I trust that my right hon. Friend is in no doubt about the gratitude of all of us who are concerned with these museums for the action he has taken to secure their future. However, does he agree that the proposals for closure, which went beyond the question of whether the museums are wastefully run to the political question of whether they should be run at all, have unnecessarily raised doubts about Government support for the arts? Will he adopt the quickest means of removing those doubts, by ensuring an adequate allocation for the Arts Council next year?
There is, I believe, a separate question on the Order Paper about that matter. No one can be under any doubt about the Government's support for the arts. If the Government had not bothered to support the arts, they would not have taken these two decisions. I was impressed, as were the whole Government, by the strength of representations from both sides of the House.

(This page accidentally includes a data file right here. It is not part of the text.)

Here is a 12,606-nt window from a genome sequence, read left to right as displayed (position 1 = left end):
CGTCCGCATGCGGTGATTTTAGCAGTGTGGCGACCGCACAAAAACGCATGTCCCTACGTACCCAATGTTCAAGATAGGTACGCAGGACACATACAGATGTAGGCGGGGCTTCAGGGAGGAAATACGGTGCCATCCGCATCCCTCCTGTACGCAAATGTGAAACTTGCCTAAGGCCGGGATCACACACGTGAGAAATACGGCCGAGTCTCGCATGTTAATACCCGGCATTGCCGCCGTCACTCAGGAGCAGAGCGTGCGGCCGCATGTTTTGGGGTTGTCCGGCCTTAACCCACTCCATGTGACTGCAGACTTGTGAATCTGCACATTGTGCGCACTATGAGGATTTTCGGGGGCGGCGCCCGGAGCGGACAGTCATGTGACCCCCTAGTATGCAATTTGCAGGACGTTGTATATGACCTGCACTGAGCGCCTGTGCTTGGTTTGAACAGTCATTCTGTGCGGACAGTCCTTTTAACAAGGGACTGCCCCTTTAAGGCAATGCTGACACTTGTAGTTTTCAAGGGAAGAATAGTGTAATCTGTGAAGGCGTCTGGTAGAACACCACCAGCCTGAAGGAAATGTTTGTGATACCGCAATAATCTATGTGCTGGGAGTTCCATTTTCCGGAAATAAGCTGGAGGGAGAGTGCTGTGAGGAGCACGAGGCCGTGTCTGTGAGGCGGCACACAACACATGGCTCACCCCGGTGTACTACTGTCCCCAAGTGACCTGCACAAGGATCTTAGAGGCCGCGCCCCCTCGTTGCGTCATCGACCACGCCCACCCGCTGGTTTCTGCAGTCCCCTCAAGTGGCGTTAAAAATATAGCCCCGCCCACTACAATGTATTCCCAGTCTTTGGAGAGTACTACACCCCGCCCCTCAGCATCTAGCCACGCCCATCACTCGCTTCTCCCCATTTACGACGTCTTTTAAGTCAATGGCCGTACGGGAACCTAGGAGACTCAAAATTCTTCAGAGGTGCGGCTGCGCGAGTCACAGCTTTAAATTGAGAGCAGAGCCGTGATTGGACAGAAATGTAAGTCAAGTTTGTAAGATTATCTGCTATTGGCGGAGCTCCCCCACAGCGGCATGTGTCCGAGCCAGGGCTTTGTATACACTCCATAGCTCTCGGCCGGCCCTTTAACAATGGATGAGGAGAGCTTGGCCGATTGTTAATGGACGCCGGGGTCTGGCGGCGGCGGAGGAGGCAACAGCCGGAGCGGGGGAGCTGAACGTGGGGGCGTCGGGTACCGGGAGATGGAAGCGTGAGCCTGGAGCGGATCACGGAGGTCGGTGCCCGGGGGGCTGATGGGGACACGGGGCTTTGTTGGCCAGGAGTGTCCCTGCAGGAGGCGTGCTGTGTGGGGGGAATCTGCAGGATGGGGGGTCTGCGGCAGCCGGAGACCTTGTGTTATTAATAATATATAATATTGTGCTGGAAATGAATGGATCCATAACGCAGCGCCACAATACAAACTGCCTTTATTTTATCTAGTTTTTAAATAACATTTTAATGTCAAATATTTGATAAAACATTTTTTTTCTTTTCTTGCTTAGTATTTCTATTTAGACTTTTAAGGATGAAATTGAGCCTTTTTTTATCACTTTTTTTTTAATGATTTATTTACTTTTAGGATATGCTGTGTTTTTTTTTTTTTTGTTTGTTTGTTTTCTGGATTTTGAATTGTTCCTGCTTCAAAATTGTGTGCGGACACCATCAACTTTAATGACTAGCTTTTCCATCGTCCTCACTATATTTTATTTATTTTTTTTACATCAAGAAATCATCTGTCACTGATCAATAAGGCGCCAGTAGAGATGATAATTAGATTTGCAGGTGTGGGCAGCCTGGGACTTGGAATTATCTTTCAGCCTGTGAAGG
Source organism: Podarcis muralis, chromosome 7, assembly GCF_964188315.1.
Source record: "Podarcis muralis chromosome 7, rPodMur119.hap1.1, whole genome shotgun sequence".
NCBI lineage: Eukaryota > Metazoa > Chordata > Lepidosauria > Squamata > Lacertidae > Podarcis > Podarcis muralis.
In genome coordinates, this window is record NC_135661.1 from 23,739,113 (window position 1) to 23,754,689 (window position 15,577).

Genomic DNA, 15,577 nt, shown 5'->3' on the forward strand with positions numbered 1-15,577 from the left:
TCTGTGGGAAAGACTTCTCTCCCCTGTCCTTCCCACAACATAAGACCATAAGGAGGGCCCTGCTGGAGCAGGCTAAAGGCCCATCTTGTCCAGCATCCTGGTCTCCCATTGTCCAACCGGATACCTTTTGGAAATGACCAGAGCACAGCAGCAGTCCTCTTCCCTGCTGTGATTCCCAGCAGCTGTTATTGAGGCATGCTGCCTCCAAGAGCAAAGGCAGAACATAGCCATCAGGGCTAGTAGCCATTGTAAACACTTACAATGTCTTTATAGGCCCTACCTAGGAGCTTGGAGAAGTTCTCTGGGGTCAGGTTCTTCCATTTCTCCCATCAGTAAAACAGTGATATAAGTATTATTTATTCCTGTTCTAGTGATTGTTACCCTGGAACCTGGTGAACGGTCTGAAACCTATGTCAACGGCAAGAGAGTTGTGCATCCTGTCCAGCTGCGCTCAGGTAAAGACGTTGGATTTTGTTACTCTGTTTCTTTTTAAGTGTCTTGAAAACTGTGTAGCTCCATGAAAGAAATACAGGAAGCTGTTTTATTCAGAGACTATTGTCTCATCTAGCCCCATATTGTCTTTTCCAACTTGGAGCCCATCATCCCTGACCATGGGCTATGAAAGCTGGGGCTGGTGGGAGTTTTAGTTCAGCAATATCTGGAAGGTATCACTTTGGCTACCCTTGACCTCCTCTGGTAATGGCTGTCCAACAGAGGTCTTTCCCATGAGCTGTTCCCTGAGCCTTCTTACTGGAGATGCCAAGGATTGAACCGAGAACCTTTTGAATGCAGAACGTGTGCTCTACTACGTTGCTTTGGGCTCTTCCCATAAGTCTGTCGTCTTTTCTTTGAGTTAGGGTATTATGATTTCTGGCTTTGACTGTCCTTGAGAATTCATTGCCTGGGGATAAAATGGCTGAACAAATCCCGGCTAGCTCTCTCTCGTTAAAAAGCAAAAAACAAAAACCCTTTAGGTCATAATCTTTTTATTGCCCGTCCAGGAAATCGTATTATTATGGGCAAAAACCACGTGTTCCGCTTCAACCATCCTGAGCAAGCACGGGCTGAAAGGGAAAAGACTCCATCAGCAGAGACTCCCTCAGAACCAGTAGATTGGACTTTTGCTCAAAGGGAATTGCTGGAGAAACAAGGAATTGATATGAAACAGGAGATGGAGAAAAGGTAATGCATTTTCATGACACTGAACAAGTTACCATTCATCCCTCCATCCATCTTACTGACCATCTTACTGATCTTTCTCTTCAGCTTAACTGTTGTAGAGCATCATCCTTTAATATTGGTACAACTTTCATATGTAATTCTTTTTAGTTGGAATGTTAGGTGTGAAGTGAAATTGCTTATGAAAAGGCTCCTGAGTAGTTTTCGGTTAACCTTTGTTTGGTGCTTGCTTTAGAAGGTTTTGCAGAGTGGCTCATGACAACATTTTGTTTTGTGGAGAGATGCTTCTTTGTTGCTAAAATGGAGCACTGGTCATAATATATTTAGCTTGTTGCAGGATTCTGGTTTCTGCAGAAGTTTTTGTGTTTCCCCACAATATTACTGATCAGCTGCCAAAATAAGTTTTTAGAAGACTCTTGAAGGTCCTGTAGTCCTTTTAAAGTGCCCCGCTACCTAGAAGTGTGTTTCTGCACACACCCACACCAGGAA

The decision is to be welcomed. On reflection, however, does the Minister really believe that Rayner scrutiny exercises of this kind, carried out by a single, retired civil servant looking partially into the museum problem without taking an overall view, are serious and sensible?
One would obviously have to reflect before carrying that proposition further. I believe that the report that the House had to consider was a serious step. It raised serious issues which serious people had to consider before coming to decide a rational allocation of funds. I should like to take this opportunity of saying that much of the criticism of the scrutineer who carried out the report was most unfair.
I also congratulate the Minister on the decision that he took. I thank him also for seeing the Labour Party delegation that visited him. Whatever he says in the House now, his decision will be seen as a proper rebuff to Mr. Burrett for his report. Will the Minister therefore publicly dissociate himself from recommendation 12 of Mr. Burrett's proposals to the effect that the two museums which were examined should now begin to charge, wholly or in part, for access to their collections?
The hon. Gentleman will be aware that the Government have announced that we do not intend to impose charges for general admission to the main collections of museums. I do not wish, however, to prejudge the proposals that future trustees of museums might put forward as part of their policy for the good management of the museums. I do not wish to impose charges against the wishes of the museums.